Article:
INDEPENDENCE DAYS

Panama
November 3, 1903: with US assistance and plans to build a canal after independence, Panama became independent from Colombia. (see September 22, 1908)
Dominica
November 3, 1978: Dominica independent of United Kingdom. (see February 22, 1979)

US Labor History

Milk driver strike
November 3, 1921: striking milk drivers dump thousands of gallons of milk on New York City streets. (see Dec 15)
Transit worker strike
November 3, 2009: nearly 5,000 transit workers represented by Transport Workers Union Local 234 begin a strike in Philadelphia over wages, pensions, and benefits. The strike shut down the city’s bus, subway, and trolley service and after six days, a five-year contract deal was reached that provided pay and benefit increases. (see January 22, 2010)

Space Race, Sputnik 2

November 3 Peace Love Activism

November 3, 1957: Sputnik 2 carried Laika, a female dog, into space. Although the satellite will remain in orbit for 162 days, scientists plan to put Laika to sleep after a week because there is no way to return her to Earth safely. Later reports indicate that Laika died soon after liftoff, from stress and high temperatures inside the capsule. (see Dec 6)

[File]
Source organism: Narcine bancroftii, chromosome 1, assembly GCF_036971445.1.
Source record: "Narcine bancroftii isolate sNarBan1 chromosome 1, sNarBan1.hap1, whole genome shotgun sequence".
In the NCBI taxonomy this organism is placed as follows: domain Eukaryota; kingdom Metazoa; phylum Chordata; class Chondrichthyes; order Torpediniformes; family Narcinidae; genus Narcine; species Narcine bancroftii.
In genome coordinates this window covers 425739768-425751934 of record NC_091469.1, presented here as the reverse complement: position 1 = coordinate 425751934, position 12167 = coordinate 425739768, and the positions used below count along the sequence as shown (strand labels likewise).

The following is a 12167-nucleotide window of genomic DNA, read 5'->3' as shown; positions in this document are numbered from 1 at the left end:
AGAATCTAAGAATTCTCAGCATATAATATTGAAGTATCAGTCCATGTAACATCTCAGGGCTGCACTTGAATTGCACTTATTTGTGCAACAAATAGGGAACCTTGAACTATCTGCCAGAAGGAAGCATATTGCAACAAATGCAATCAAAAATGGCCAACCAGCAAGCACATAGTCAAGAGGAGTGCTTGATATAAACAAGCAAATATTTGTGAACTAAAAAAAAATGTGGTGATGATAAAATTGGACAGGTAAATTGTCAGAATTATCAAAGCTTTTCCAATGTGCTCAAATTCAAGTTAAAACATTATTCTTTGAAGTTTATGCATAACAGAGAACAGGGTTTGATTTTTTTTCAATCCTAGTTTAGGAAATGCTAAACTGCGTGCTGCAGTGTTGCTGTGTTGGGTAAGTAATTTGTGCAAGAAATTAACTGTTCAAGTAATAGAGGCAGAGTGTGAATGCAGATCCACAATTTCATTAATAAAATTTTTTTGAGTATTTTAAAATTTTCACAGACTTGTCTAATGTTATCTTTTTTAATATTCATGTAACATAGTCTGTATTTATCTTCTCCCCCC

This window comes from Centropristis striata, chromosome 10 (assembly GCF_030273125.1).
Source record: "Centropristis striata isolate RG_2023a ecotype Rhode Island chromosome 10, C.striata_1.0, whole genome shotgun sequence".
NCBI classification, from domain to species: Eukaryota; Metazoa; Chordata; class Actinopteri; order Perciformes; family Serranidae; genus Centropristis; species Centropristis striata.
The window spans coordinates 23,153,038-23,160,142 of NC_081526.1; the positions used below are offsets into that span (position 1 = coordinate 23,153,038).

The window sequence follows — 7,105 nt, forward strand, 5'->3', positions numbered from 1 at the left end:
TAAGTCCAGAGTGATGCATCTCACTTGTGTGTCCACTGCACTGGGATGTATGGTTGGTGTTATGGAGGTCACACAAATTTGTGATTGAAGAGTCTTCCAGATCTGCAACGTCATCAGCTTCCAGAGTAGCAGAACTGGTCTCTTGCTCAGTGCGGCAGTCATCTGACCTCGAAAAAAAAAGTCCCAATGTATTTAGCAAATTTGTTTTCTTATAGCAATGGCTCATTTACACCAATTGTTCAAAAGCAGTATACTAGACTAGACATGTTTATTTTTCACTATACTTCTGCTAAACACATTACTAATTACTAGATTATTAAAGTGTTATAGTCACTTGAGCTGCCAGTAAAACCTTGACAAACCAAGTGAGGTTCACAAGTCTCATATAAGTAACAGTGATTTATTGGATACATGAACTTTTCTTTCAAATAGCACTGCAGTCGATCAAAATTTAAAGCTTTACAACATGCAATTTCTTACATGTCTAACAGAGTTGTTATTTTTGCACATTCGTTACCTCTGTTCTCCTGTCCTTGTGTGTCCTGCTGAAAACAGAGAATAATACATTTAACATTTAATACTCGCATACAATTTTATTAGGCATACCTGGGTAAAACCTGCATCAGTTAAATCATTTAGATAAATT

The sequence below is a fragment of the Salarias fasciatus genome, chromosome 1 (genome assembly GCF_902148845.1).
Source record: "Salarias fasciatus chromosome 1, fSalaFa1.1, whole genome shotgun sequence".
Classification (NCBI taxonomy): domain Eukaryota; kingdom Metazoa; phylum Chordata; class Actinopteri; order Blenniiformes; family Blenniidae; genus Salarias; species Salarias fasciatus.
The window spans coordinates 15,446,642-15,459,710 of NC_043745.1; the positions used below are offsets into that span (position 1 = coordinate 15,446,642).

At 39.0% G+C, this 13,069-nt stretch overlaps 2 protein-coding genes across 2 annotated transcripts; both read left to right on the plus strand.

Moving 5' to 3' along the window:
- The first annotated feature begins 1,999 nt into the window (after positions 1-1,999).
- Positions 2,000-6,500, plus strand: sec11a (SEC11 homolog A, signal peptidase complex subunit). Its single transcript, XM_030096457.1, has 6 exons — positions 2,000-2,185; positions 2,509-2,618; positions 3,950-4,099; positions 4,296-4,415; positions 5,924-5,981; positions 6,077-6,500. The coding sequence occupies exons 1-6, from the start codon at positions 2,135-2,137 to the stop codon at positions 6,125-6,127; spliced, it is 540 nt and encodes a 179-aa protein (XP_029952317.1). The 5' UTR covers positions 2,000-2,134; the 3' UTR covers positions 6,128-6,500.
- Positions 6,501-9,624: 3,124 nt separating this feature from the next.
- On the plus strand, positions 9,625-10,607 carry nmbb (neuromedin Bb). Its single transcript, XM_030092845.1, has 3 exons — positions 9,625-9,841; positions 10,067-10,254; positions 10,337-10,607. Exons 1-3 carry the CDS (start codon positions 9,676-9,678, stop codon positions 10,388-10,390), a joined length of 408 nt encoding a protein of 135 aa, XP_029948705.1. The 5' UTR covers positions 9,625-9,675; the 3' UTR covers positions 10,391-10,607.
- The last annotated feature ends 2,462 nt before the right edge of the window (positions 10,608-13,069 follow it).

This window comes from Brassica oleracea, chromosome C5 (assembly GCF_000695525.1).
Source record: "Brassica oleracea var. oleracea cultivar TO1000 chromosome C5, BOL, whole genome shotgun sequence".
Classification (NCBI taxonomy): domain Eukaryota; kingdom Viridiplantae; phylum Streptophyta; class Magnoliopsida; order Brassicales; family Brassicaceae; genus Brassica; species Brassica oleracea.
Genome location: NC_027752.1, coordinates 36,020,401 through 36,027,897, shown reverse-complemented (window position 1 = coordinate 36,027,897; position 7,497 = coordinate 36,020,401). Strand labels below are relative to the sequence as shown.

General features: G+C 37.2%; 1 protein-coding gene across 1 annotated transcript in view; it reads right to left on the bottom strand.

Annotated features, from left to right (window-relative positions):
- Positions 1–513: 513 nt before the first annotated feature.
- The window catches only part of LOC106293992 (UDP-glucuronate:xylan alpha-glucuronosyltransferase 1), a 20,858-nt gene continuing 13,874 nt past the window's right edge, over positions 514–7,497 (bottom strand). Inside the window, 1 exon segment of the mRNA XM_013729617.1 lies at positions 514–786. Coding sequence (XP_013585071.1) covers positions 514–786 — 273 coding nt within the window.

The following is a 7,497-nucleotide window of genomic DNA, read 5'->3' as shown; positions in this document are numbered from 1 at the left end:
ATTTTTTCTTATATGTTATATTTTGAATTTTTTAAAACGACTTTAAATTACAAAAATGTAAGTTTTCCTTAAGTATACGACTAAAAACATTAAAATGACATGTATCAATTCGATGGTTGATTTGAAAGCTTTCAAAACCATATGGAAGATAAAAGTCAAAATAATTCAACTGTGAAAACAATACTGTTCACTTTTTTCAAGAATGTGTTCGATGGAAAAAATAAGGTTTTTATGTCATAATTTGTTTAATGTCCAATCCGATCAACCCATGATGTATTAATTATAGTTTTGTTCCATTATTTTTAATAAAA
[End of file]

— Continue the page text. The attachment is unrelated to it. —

FREE SPEECH
November 3, 1960: an Alabama State Court jury awarded Police Commisioner L.B. Sullivan a libel judgment of $500,000 against The New York Times and four Alabama Negro ministers. (see February 15, 1961) 

November 3 Music et al

November  3 – 16, 1962: “He’s a Rebel” by The Crystals #1 Billboard Hot 100. The first of many Phil Spector produced hits.

Presidential elections

Lyndon B Johnson

November 3 Peace Love Activism